Michigan Building Division Chief Larry Lehman said the department must follow the procedure by law. A serious complaint goes through an administrative hearing process that could take weeks to months, he said, adding more serious cases take priority.
Township officials questioned why the state hadn't revoked D’Mello’s license after issuing the same violations in its annual evaluations. Radzik said the building division provides the park with a list of violations, but the park owner only must send a letter stating the problems have been addressed.
Lehman said the state now requires further evidence that problems have been fixed, such as photos or receipts. He also said repeat offenses must occur at the same unit — otherwise, they aren't counted as such.
"Somebody needs to get in a car and drive the 90 miles from Lansing and see firsthand what conditions they have allowed to exist in this township," Winters said. "It’s a dereliction of duty, it’s a horrible malfeasance in terms of how it was overlooked, and I don’t you can find enough adjectives to describe the feelings the township has."
Residents have heard conflicting stories about when the park will close. Many residents — as well as township officials — were under the impression it would close last week.
Most residents who remain say they have nowhere to go and no means with which to move. Because many of the mobile homes are from the early 1960s or 1970s, they don’t meet newer U.S. Housing and Urban Development codes and can't be moved into a new park. The park is shutting down, but they can’t move their homes.
The township has been seeking the assistance of county social service agencies, but one of the prerequisites is proof of eviction or date of the park’s closure, which no one has.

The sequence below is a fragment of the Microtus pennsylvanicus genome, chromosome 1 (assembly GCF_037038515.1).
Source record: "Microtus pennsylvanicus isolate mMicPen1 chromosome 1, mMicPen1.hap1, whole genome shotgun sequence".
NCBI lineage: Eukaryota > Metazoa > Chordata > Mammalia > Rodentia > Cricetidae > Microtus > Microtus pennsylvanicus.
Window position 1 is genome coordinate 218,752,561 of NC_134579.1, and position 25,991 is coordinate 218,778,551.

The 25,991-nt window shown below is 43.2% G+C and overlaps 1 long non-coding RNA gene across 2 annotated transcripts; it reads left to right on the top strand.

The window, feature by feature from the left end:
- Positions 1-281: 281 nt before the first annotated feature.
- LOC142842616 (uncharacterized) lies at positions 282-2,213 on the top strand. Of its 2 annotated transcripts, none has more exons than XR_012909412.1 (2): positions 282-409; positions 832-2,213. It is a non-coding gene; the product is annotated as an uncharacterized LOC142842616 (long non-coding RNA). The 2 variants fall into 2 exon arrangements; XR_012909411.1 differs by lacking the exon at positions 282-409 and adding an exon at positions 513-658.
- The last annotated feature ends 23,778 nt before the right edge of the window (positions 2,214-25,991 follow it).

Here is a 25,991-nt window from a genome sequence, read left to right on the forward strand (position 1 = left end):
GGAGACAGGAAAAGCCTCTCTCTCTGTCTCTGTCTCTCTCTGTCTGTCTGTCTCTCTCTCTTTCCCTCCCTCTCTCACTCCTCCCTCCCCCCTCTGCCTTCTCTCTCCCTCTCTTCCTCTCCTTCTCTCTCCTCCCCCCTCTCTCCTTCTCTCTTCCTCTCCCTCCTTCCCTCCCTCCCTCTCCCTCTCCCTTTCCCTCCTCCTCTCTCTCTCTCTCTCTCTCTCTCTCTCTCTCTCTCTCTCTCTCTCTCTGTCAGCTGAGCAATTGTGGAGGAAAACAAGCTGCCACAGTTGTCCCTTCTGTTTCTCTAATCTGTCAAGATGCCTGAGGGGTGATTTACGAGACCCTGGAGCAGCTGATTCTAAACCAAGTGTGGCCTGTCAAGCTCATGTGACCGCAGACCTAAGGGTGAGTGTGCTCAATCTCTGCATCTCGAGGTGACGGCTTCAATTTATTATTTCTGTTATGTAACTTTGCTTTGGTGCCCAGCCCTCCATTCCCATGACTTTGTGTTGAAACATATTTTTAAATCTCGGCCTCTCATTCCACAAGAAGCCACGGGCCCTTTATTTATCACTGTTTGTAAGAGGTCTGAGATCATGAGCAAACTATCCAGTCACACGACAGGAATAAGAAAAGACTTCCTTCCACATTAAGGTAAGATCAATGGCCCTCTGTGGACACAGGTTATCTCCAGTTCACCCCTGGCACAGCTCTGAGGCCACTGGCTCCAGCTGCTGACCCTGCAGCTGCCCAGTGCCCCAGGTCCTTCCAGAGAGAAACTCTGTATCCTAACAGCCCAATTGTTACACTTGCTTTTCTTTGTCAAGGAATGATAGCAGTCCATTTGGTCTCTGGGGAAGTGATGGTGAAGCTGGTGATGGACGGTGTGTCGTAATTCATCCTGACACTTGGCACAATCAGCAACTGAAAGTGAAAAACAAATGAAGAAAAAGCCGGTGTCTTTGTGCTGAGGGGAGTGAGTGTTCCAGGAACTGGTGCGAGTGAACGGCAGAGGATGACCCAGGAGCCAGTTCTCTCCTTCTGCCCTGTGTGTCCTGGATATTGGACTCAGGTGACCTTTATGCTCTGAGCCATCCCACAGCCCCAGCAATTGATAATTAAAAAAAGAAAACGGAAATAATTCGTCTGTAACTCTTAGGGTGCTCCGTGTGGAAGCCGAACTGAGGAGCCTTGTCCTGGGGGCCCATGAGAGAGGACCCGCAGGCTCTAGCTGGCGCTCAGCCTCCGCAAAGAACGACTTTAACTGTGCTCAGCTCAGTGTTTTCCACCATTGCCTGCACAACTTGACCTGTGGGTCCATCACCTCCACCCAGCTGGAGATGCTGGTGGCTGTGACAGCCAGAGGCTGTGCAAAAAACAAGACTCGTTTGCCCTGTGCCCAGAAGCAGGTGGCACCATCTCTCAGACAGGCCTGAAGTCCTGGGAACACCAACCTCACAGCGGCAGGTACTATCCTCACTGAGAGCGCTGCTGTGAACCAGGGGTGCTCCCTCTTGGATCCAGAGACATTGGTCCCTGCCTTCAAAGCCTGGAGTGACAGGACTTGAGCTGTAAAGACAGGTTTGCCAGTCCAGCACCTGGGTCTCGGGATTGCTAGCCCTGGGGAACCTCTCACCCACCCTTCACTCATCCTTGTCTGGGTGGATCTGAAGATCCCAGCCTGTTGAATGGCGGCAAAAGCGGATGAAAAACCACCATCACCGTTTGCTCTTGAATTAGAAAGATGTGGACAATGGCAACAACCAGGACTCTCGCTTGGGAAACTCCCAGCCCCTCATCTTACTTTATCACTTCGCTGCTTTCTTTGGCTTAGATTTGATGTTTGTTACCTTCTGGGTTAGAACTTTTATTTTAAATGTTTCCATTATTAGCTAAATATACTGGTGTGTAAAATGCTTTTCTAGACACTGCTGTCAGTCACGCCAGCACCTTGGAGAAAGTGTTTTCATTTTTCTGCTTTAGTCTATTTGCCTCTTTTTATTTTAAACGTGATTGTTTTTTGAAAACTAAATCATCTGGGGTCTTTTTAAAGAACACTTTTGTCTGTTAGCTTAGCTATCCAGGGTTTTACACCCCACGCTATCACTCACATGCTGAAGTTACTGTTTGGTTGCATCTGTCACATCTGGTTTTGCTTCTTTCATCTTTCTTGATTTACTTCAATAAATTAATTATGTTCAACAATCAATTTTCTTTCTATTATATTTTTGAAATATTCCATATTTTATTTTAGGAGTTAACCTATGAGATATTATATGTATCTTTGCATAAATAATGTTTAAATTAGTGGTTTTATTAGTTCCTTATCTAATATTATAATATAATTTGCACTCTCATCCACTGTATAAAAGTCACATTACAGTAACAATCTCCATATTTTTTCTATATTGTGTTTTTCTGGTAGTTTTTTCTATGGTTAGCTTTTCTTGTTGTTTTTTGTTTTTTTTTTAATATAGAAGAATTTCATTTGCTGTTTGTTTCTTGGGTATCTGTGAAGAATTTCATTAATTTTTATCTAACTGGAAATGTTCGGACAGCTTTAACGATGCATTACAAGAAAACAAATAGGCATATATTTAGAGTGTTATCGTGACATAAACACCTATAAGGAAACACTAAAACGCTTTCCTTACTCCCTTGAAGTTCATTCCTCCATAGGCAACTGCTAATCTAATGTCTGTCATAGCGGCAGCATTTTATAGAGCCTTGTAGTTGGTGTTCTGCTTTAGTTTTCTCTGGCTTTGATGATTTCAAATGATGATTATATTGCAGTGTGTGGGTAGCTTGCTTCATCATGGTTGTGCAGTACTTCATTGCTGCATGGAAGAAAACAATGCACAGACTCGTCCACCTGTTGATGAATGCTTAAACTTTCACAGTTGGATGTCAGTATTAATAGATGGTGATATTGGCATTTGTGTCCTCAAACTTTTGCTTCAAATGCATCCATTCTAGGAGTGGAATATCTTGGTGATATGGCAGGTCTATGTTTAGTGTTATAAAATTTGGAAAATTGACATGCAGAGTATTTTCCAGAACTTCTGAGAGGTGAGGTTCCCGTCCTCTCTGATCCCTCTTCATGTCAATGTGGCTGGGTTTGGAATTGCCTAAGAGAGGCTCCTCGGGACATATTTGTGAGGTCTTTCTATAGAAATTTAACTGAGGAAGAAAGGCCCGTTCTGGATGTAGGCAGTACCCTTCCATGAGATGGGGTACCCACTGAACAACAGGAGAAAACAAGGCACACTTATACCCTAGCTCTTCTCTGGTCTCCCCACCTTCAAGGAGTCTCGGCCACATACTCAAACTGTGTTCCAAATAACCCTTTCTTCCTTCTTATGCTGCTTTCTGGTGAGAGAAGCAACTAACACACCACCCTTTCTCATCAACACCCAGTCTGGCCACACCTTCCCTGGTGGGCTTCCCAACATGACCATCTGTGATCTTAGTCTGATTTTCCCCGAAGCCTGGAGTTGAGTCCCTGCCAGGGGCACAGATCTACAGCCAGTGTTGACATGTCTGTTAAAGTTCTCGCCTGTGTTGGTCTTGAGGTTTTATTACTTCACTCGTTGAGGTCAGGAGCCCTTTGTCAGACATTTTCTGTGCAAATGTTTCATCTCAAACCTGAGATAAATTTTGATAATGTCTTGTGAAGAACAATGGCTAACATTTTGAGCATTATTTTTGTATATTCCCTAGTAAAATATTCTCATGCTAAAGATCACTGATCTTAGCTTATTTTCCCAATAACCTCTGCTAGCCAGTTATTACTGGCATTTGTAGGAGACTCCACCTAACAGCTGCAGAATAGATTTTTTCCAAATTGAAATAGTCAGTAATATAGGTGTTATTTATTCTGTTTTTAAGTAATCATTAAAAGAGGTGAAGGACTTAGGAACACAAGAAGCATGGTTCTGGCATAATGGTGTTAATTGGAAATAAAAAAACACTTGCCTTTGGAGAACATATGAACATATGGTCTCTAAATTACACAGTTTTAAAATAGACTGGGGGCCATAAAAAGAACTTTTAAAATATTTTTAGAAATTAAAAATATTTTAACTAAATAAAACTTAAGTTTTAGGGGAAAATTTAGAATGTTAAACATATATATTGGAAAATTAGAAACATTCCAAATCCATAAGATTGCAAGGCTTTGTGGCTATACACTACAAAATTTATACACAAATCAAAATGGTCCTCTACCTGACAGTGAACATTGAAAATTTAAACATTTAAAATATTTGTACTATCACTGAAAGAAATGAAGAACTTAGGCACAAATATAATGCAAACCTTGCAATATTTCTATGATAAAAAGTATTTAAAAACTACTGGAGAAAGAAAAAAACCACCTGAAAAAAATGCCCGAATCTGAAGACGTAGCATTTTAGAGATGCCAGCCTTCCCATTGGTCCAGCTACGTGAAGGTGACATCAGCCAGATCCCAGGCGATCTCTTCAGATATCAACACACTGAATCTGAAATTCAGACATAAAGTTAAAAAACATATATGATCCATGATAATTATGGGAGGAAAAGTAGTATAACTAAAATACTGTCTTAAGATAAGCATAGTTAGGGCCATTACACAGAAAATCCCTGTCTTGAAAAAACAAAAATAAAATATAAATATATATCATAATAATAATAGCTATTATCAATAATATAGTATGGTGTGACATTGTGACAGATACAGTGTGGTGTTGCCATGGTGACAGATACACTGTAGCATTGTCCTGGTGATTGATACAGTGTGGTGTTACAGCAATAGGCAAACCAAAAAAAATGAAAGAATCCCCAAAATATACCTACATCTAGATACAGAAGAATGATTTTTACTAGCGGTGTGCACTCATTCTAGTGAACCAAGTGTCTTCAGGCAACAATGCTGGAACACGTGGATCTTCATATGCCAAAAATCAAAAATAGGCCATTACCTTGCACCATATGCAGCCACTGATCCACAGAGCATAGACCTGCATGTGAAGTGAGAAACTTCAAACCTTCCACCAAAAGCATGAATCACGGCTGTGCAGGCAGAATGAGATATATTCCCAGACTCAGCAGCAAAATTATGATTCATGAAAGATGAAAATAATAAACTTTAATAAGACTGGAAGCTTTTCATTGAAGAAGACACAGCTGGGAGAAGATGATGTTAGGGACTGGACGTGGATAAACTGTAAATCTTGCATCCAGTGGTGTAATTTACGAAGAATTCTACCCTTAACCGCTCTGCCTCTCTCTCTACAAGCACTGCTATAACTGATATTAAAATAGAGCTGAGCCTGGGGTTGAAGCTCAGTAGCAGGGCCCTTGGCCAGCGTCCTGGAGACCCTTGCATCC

Tom Perkins | For AnnArbor.com
Nadine Roux is an unemployed 22-year old student and mother of two who invested $6,000 to fix up her mobile home with her father in 2007. She said she would get a hotel room if the park closed and is fearful her kids could be taken away if she can’t provide a home.
“I’ll be damned if my babies are going to get taken away because of a situation we’re not in control of,” she said, fighting back tears. “My kids deserve the best and me too, as a matter of fact.”
Barbara Webster, an Ypsilanti Mobile Village resident of 18 years, said she and her husband are fortunate her daughter living in Hillsdale will help them move. But they'll also lose their mobile home, and Webster, who holds fond memories of life in the park until recent years, said they really don’t want to leave.
D’Mello told residents Thursday it was the township forcing him to close the park, but then conceded the statement wasn't entirely true. The township is enforcing the stipulations of the consent judgment, and D’Mello can't afford to bring the park back up to code, he said.
When residents demanded to know when they could expect an eviction notice so they could seek moving assistance, D’Mello assured them he would work with his attorneys as quickly as possible to figure that out and a provide a date in writing.
“We’re desperately trying to broker some kind of happy ending,” Radzik said. “This is all unfolding as we speak, and one of my big fears is the owner shuts down, the utilities get shut off and we still have people in these trailers.”
Tom Perkins is a freelance writer for AnnArbor.com. Reach the news desk at firstname.lastname@example.org or 734-623-2530.